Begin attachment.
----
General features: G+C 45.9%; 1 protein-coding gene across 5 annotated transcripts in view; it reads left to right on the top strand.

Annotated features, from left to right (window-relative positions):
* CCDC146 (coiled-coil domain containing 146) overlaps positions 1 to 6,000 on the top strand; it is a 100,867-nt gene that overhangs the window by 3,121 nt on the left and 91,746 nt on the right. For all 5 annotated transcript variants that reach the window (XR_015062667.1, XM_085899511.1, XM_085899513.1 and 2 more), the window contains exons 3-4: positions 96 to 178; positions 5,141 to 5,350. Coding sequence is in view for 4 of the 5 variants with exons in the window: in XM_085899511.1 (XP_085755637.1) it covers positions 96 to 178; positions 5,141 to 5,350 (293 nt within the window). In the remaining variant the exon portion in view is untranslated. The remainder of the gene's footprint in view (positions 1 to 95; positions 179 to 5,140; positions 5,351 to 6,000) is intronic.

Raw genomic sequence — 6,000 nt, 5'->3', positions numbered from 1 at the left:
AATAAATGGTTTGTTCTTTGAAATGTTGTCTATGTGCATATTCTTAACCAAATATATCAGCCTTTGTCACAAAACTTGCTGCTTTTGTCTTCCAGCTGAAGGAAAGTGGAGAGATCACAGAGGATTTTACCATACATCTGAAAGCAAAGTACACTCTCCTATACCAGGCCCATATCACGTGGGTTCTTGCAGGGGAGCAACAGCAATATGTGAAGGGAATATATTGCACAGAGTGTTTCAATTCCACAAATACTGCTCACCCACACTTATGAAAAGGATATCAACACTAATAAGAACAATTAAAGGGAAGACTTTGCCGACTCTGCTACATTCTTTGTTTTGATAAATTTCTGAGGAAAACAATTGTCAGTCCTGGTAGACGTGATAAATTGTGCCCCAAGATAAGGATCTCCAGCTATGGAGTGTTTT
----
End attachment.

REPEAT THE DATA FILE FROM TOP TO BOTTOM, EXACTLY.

General features: G+C 45.9%; 1 protein-coding gene across 5 annotated transcripts in view; it reads left to right on the top strand.

Annotated features, from left to right (window-relative positions):
* CCDC146 (coiled-coil domain containing 146) overlaps positions 1 to 6,000 on the top strand; it is a 100,867-nt gene that overhangs the window by 3,121 nt on the left and 91,746 nt on the right. For all 5 annotated transcript variants that reach the window (XR_015062667.1, XM_085899511.1, XM_085899513.1 and 2 more), the window contains exons 3-4: positions 96 to 178; positions 5,141 to 5,350. Coding sequence is in view for 4 of the 5 variants with exons in the window: in XM_085899511.1 (XP_085755637.1) it covers positions 96 to 178; positions 5,141 to 5,350 (293 nt within the window). In the remaining variant the exon portion in view is untranslated. The remainder of the gene's footprint in view (positions 1 to 95; positions 179 to 5,140; positions 5,351 to 6,000) is intronic.

Raw genomic sequence — 6,000 nt, 5'->3', positions numbered from 1 at the left:
AATAAATGGTTTGTTCTTTGAAATGTTGTCTATGTGCATATTCTTAACCAAATATATCAGCCTTTGTCACAAAACTTGCTGCTTTTGTCTTCCAGCTGAAGGAAAGTGGAGAGATCACAGAGGATTTTACCATACATCTGAAAGCAAAGTACACTCTCCTATACCAGGCCCATATCACGTGGGTTCTTGCAGGGGAGCAACAGCAATATGTGAAGGGAATATATTGCACAGAGTGTTTCAATTCCACAAATACTGCTCACCCACACTTATGAAAAGGATATCAACACTAATAAGAACAATTAAAGGGAAGACTTTGCCGACTCTGCTACATTCTTTGTTTTGATAAATTTCTGAGGAAAACAATTGTCAGTCCTGGTAGACGTGATAAATTGTGCCCCAAGATAAGGATCTCCAGCTATGGAGTGTTTT